Life in The Tropics

Life in the tropics, realities, advantages and disadvantages of tropical life and what’s it actually like to live, garden, or homestead in the tropics.

Many dream of tropical beaches and enveloping heat and for a 2 week holiday it can be wonderful. But what about long-term? What’s it like to travel, live in, go offgrid. or move to the tropics?

life in the tropics tropical beach life
Life in the tropics sure does have some advantages!
Tropical Herbs
Tropical Herbs

We did just that, we moved to live in a tropical climate as expats over a decade ago, with two very small kids. Subsequently, we spent years in the heat and humidity of tropical Southeast Asia in Thailand, Vietnam, Singapore and Malaysia, as we travelled the world before returning to tropical Queensland to become as off grid and self-sufficient as we possibly can.

What are the advantages and disadvantages of life in a tropical climate?

In this blog post we’ll also give you some tips on staying cool, packing, what to wear and behaviours that will help you keep your cool in tropical heat, plus a few tips on growing food and raising livestock in the tropics.

Life in the Tropics, What’s It Like?

View from Port Douglas Tropical Living Blue Skies Palm Trees
Tropical perfection. The ideal life. But there are downsides or negatives to any tropical paradise.

The tropics lie between the Tropic of Cancer in the North and the Tropic of Capricorn to the south of the equator. The tropics are a band, stretching around the centre of the globe but some places outside of this zone can and do have a tropical climate.

Infact, some countries inside the tropics actually have an equatorial climate (Malaysia, Singapore) which is even more tropical, if you can imagine that.

When you think of the tropics you probably think of warm humidity, sunsoaked coral beaches, dazzling butterflies, swaying palms and tropical fruits, along with a relaxed tropical vibe, but are there negatives?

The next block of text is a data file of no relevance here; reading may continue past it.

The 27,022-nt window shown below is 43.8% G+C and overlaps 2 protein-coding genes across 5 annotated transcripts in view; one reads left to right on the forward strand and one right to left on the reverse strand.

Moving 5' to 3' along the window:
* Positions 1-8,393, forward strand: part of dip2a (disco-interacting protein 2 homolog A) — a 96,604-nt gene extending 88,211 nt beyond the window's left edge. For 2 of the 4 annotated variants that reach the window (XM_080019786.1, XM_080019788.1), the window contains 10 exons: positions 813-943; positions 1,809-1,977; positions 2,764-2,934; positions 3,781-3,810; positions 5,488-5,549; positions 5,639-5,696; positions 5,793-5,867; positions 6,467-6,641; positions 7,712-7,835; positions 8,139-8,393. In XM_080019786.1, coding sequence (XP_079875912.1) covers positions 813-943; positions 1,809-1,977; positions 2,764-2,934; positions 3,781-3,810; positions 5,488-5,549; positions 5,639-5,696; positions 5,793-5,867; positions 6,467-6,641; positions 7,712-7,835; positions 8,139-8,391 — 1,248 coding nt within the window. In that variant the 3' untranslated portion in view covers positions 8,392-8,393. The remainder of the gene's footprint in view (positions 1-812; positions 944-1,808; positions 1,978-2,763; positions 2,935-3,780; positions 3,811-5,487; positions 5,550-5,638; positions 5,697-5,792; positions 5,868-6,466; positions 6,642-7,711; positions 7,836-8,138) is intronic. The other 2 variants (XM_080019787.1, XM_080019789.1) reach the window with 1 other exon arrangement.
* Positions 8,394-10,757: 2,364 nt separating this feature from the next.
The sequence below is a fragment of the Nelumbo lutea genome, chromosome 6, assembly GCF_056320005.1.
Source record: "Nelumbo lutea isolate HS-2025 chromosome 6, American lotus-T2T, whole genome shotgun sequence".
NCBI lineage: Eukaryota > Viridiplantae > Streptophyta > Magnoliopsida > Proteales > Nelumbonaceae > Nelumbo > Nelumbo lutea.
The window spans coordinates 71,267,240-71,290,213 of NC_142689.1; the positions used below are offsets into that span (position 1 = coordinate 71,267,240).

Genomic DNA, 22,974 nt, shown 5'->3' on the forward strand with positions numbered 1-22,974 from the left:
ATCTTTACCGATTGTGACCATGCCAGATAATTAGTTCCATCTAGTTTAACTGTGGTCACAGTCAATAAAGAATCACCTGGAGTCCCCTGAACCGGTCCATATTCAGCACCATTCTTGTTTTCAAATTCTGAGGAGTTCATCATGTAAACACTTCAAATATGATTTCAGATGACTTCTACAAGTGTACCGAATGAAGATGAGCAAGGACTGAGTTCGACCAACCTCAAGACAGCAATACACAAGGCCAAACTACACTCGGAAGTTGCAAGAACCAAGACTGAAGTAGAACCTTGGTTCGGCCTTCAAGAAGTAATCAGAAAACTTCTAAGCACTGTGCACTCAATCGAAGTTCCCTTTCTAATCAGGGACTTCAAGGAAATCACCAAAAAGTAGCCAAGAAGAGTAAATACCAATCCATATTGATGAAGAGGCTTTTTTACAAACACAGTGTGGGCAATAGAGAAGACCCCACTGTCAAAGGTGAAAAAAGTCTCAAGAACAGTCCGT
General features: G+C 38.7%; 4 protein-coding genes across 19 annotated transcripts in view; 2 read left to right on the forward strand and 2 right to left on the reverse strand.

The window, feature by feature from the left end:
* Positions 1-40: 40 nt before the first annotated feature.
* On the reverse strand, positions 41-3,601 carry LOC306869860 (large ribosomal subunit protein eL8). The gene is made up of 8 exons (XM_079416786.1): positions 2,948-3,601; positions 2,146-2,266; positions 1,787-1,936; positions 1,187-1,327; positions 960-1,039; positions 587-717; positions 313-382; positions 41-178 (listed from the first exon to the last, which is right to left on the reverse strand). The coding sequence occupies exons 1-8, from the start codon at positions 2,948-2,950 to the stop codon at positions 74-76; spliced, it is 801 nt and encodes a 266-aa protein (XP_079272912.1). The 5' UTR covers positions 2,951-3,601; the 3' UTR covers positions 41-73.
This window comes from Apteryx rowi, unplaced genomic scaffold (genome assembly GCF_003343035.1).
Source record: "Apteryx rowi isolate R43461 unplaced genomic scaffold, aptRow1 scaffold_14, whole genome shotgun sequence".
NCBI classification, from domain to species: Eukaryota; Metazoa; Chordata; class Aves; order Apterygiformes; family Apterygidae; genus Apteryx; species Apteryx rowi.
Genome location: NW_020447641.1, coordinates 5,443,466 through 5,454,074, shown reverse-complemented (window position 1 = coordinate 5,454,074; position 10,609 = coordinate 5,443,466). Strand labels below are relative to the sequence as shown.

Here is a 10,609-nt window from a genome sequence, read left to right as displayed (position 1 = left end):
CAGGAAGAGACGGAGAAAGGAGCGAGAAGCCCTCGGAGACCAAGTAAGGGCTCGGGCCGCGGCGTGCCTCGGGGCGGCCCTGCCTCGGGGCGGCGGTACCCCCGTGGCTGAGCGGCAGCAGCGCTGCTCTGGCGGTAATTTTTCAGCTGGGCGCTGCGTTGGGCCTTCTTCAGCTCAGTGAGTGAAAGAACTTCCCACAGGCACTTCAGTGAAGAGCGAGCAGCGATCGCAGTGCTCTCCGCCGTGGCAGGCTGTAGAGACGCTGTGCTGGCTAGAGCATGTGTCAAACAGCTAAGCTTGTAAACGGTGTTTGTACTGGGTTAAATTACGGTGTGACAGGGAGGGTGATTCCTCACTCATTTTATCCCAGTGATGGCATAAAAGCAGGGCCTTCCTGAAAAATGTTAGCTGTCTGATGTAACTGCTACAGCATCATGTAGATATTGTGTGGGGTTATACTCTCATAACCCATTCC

Things to consider that are part of tropical life that it could be useful to know about before you decide to move.

Tropical Heat and Humidity

Tropical heat and high humidity may affect your energy levels, skin, hair, or your sleep quality. Obviously they affect what plants you can grow and when.

If you’ve previously lived your life in cooler climes there may be an adjustment period if you move to the tropics.. A few things to know about tropical life, below.

  • Your hair may be a lot more wavy, frizzy or curly. Some people develop curls.
  • Perspiration causes loss of minerals from the body causing issues such as cramp. You may need to take supplements to fix this..
  • Fungal skin infections are fairly common and can be highly contagious in the tropics. Particularly if bare skin touches unclean surfaces.
  • Insect bites and scratches may become infected quickly, causing major problems.
  • Find out about tropical ulcers.
  • Wearing makeup in the tropics can be problematic. After a shower applying make-up is OK until the perspiration begins and cosmetics start dripping off your face. Some people seem to master this, I never have.